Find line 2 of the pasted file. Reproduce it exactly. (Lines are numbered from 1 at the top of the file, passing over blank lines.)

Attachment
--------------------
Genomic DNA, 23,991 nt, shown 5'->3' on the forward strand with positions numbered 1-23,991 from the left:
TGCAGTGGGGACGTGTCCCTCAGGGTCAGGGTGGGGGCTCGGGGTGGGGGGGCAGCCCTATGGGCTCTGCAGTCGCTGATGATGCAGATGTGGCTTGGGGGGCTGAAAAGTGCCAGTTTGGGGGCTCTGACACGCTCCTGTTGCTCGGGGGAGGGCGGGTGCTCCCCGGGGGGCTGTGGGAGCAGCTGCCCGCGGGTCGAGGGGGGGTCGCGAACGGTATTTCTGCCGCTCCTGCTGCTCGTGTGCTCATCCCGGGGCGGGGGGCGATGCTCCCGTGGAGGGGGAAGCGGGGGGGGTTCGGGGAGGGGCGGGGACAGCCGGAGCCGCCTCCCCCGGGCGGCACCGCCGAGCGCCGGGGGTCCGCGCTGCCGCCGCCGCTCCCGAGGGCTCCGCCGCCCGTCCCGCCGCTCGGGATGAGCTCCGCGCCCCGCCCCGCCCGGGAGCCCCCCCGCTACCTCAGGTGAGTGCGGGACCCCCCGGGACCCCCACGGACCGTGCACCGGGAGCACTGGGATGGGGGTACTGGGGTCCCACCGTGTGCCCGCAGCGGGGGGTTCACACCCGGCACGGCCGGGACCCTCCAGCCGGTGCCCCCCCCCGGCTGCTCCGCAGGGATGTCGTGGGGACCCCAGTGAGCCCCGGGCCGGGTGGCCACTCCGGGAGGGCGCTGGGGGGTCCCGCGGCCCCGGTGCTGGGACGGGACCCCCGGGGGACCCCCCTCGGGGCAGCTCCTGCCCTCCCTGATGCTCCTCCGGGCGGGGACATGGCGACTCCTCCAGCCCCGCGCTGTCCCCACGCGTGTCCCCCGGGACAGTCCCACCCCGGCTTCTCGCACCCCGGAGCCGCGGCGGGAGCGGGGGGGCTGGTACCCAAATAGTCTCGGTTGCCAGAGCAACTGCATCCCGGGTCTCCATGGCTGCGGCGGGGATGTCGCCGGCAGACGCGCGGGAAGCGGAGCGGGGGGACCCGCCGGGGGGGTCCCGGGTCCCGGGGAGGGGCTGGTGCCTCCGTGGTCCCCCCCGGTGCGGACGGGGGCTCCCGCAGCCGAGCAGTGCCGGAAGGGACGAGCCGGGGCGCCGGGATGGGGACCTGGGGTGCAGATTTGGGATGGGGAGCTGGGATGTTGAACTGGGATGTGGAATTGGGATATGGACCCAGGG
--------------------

TGCAGTGGGGACGTGTCCCTCAGGGTCAGGGTGGGGGCTCGGGGTGGGGGGGCAGCCCTATGGGCTCTGCAGTCGCTGATGATGCAGATGTGGCTTGGGGGGCTGAAAAGTGCCAGTTTGGGGGCTCTGACACGCTCCTGTTGCTCGGGGGAGGGCGGGTGCTCCCCGGGGGGCTGTGGGAGCAGCTGCCCGCGGGTCGAGGGGGGGTCGCGAACGGTATTTCTGCCGCTCCTGCTGCTCGTGTGCTCATCCCGGGGCGGGGGGCGATGCTCCCGTGGAGGGGGAAGCGGGGGGGGTTCGGGGAGGGGCGGGGACAGCCGGAGCCGCCTCCCCCGGGCGGCACCGCCGAGCGCCGGGGGTCCGCGCTGCCGCCGCCGCTCCCGAGGGCTCCGCCGCCCGTCCCGCCGCTCGGGATGAGCTCCGCGCCCCGCCCCGCCCGGGAGCCCCCCCGCTACCTCAGGTGAGTGCGGGACCCCCCGGGACCCCCACGGACCGTGCACCGGGAGCACTGGGATGGGGGTACTGGGGTCCCACCGTGTGCCCGCAGCGGGGGGTTCACACCCGGCACGGCCGGGACCCTCCAGCCGGTGCCCCCCCCCGGCTGCTCCGCAGGGATGTCGTGGGGACCCCAGTGAGCCCCGGGCCGGGTGGCCACTCCGGGAGGGCGCTGGGGGGTCCCGCGGCCCCGGTGCTGGGACGGGACCCCCGGGGGACCCCCCTCGGGGCAGCTCCTGCCCTCCCTGATGCTCCTCCGGGCGGGGACATGGCGACTCCTCCAGCCCCGCGCTGTCCCCACGCGTGTCCCCCGGGACAGTCCCACCCCGGCTTCTCGCACCCCGGAGCCGCGGCGGGAGCGGGGGGGCTGGTACCCAAATAGTCTCGGTTGCCAGAGCAACTGCATCCCGGGTCTCCATGGCTGCGGCGGGGATGTCGCCGGCAGACGCGCGGGAAGCGGAGCGGGGGGACCCGCCGGGGGGGTCCCGGGTCCCGGGGAGGGGCTGGTGCCTCCGTGGTCCCCCCCGGTGCGGACGGGGGCTCCCGCAGCCGAGCAGTGCCGGAAGGGACGAGCCGGGGCGCCGGGATGGGGACCTGGGGTGCAGATTTGGGATGGGGAGCTGGGATGTTGAACTGGGATGTGGAATTGGGATATGGACCCAGGG